• It was a bug in libc that caused shared libraries to be loaded more than once. So the bug is still there if you run RH 5.2 or Debian 2.1. If you build mozilla from cvs, the configure script will bark at you if it detects a buggy libc. The problem is cured in Debian potato and RH 6.0 though.

  • Thanks. No use me downloading it until then-(
  • >This isn't a problem with Netscape.

    Yes it is, Slashdot occasionally shows the problem when is acting up. Netscape won't render the page at all, IE5 will but then throws you into an error report page. (IE is still more usable, since you can go back and hit the stop button and see the page.) Hopefully Mozilla will handle this problem better.
  • From the readme file in :
    The fullcircle (or fcircle for mac) packages include third party

    software, to aid the mozilla developers in the tracking of
    crashing bugs; the windows fullcircle package does not contain
    many of the test executables contained in

    The third party code is *not* open source, but
    most of the build is the same as
  • A couple things... To the best of my knowledge, the Windows version of Mozilla writes all of it's info to the file \windows\mozregistry.dat, NOT into the system.dat and user.dat files which make up the windows registry.

    To your other question about a simple web browser, try viewer.exe. It is the browser, and nothing else. (Even so, it may insist on a profile.)
  • First: How do one "install"/run this beast? Which script to run?
    I can't find any guidelines on the site and the tarball is kind of sparse on readme's.

    Second: The plan of milestones are ambitious. That is nice!

    Best regards,
    Steen Suder
  • by Anonymous Coward on Thursday July 15, 1999 @11:59PM (#1799794)
    This message is being posted from Mozilla M8.

    It's long been my contention that the biggest problem with Linux these days is that there are no decent graphical web browsers for it. I'm looking to Mozilla to make that change.

    The current standings:

    This version seems to be okay for stability on Win98. It hasn't crashed yet, although the "back" feature is still a bit quirky so I had to quit once and restart Mozilla to make it work again. Please note that this is not a huge issue for me yet, as I know this is still alpha software, but it's good to know where it stands so far.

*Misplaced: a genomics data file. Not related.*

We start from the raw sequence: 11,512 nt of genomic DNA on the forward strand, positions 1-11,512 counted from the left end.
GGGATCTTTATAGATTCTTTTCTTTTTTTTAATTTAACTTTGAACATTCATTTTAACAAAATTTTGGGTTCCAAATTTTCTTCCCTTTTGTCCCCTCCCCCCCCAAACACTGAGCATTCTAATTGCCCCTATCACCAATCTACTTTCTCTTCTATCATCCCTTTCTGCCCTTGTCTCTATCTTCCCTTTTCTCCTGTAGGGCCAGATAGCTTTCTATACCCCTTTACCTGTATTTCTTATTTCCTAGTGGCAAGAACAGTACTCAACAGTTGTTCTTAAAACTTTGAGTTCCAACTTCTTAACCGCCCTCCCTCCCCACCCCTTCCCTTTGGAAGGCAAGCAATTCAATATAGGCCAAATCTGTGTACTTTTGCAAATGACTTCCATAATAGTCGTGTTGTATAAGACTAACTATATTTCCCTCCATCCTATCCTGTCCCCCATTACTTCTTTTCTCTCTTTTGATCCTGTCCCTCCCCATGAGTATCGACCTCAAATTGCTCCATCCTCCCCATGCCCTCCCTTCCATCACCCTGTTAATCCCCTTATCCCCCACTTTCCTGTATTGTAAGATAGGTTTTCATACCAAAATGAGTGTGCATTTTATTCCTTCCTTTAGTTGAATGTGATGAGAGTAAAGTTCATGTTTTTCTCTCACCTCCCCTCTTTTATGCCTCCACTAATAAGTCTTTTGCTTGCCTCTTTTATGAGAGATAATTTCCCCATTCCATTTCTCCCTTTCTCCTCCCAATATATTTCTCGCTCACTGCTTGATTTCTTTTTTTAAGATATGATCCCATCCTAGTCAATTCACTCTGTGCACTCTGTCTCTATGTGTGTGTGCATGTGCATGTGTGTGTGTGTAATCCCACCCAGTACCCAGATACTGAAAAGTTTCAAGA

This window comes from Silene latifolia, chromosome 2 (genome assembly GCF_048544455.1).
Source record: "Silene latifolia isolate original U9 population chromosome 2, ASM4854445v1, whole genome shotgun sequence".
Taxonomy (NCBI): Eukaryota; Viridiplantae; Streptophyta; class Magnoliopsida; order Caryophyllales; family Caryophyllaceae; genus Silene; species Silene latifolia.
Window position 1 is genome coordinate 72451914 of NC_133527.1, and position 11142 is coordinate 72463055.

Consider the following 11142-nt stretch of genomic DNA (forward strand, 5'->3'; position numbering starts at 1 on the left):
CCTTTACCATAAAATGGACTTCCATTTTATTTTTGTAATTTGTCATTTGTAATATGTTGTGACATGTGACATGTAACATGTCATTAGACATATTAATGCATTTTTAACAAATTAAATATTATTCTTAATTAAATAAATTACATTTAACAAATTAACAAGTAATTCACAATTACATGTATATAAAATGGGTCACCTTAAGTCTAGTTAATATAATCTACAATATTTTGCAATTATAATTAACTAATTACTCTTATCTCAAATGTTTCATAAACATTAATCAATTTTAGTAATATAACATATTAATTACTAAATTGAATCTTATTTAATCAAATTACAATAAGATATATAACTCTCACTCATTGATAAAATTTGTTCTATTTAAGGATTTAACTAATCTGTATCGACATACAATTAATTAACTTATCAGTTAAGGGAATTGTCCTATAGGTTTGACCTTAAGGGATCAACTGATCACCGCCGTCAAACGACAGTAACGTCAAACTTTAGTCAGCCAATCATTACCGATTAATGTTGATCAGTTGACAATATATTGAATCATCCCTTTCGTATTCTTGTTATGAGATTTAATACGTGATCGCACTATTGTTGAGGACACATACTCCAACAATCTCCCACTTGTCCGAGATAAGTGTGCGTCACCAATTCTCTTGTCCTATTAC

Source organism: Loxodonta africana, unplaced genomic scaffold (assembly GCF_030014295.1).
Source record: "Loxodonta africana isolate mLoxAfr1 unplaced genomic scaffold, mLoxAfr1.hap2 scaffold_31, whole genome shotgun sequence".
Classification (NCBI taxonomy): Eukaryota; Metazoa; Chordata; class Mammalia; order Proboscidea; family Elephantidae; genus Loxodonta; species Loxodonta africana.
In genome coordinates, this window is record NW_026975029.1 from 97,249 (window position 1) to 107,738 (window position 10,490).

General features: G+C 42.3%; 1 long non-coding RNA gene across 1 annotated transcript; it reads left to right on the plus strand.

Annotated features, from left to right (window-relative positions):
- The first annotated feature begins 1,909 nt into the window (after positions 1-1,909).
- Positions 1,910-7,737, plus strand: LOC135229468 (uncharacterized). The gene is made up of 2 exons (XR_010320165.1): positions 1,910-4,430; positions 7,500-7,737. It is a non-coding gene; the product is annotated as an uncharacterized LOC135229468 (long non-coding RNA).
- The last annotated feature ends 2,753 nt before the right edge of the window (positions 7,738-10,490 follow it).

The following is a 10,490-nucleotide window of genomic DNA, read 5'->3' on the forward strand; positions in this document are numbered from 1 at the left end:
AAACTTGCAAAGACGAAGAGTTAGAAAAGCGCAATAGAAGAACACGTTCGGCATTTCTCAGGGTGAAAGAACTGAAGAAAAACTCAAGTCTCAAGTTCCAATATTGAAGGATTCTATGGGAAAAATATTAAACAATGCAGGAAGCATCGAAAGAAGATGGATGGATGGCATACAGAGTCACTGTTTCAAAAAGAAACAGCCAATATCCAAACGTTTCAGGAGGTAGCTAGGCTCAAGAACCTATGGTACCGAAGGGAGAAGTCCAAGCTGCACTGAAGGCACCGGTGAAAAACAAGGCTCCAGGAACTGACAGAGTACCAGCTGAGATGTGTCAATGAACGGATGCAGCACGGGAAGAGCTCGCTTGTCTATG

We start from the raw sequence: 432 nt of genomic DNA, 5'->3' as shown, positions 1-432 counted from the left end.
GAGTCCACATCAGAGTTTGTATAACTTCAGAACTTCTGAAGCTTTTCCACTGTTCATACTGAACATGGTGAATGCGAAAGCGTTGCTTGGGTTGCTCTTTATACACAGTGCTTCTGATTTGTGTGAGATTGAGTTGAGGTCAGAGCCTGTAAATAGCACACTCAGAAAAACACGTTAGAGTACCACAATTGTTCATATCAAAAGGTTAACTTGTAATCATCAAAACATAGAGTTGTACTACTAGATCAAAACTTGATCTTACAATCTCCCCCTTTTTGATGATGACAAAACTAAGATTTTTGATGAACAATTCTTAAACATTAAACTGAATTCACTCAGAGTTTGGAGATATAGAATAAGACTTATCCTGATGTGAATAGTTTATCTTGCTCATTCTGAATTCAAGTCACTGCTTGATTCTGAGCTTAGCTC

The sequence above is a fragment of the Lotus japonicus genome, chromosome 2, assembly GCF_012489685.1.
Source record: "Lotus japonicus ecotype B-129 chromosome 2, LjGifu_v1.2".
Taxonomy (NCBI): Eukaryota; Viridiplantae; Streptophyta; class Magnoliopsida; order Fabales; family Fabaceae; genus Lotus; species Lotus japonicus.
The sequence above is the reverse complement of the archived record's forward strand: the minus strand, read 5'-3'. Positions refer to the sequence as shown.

Speaking of the "back" button, it is still broken: like Netscape, it takes one to the TOP of the previous page, rather than to the link on the previous page that was used to proceed to another page. This, IMO, makes it unusable for browsing: if I click on a link at and then return later to resume reading Freshmeat, I expect it to take me where I left off, not dump me at the top of the page to spend a minute finding my place again.

    IE seems to have figured out this little feature. What's wrong with the Netscape guys? Is this in the blueprints for Mozilla, and simply unimplemented at this point?

    (Note: I didn't throw that remark about IE in as flamebait; it has its own passle of problems that make it next to unusable too... although I suspect many of the multitasking problems are results of the underlying OS, but then, since IE doesn't run on Linux, and is made by the same people who make the OS, the blame still goes to the same people.)

    As for style sheets, I must say I am impressed by Mozilla's renderer, much improved over Netscape. This has been a sticky point with me, considering that serious web designers (many of whom I work with) only laugh at Netscape and barely (and grudgingly) bother to throw in a little extra code on their CSS-enhanced pages to make it readable in Netscape. And they're right: the CSS design is a good one, and Netscape's non-conformance to the W3C's standard is a serious detriment to the growth of the 'web and structured document development and acceptance. That is, people are afraid to develop content using W3C standards since 50% of the popular browser market (Netscape) doesn't support them. The fact that Mozilla renders HTML "correctly" according to the W3C is a saving grace.